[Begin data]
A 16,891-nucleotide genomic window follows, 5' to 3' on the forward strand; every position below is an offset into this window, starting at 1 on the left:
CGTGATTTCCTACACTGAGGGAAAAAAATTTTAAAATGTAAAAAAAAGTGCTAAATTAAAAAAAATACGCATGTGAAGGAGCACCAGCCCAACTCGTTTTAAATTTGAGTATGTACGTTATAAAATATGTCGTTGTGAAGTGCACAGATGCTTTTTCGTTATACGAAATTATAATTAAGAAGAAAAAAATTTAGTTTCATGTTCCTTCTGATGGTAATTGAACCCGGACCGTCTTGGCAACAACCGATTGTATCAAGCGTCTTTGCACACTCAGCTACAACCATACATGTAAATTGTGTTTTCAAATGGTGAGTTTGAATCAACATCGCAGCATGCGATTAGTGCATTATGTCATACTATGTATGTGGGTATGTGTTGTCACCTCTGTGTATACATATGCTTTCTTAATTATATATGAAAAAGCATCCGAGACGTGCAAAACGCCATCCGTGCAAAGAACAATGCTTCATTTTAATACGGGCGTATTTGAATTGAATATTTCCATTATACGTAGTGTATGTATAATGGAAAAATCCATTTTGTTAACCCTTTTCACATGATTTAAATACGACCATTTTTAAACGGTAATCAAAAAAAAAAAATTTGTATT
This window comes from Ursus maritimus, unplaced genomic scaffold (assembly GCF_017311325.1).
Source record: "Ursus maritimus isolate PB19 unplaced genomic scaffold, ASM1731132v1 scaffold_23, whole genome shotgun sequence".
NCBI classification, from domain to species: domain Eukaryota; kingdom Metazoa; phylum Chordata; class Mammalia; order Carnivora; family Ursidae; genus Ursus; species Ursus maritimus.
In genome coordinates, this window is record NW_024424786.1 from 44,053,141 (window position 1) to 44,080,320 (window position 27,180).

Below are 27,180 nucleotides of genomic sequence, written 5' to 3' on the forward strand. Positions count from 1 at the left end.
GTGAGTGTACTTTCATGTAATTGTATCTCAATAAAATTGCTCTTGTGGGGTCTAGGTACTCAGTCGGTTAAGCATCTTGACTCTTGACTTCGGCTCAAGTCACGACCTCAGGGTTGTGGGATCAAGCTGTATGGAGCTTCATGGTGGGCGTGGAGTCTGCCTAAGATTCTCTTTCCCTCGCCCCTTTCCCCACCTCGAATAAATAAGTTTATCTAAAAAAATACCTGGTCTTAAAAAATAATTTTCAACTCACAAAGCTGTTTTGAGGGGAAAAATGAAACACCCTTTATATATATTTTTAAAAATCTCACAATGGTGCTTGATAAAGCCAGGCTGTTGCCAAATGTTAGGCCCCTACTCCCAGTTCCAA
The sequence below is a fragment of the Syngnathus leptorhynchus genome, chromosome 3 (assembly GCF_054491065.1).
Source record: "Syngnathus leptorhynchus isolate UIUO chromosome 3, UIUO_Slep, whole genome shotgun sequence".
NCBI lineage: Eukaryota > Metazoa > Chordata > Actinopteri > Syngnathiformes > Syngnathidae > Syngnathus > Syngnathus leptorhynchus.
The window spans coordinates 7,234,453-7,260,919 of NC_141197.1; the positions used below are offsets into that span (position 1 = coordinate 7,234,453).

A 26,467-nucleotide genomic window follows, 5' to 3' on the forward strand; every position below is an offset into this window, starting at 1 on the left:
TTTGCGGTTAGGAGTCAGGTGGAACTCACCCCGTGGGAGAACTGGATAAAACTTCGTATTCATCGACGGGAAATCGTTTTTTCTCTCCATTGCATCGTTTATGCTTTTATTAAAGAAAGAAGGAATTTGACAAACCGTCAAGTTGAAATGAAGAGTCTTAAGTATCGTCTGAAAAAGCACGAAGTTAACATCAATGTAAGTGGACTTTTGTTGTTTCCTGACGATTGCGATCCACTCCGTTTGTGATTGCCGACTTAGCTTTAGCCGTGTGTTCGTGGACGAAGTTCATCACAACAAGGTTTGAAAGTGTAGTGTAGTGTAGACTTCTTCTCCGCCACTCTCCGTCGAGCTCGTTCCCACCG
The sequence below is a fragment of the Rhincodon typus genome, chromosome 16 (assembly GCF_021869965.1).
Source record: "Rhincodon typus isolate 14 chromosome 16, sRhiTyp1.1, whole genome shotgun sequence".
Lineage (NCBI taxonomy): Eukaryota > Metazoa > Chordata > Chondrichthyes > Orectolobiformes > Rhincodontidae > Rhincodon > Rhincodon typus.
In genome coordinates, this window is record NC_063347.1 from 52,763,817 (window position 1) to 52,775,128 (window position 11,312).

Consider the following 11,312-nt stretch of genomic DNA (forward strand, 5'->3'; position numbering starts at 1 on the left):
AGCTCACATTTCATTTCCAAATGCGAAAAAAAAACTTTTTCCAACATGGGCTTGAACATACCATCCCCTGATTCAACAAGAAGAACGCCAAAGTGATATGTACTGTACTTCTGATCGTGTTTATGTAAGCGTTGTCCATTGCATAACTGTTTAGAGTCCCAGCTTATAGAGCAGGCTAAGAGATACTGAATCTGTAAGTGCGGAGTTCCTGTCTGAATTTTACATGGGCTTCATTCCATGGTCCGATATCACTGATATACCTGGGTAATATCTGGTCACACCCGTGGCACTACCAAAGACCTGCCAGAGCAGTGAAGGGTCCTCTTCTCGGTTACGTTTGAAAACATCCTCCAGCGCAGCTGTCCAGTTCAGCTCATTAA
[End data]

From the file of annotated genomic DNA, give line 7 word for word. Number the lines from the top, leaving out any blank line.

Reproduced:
Below are 27,180 nucleotides of genomic sequence, written 5' to 3' on the forward strand. Positions count from 1 at the left end.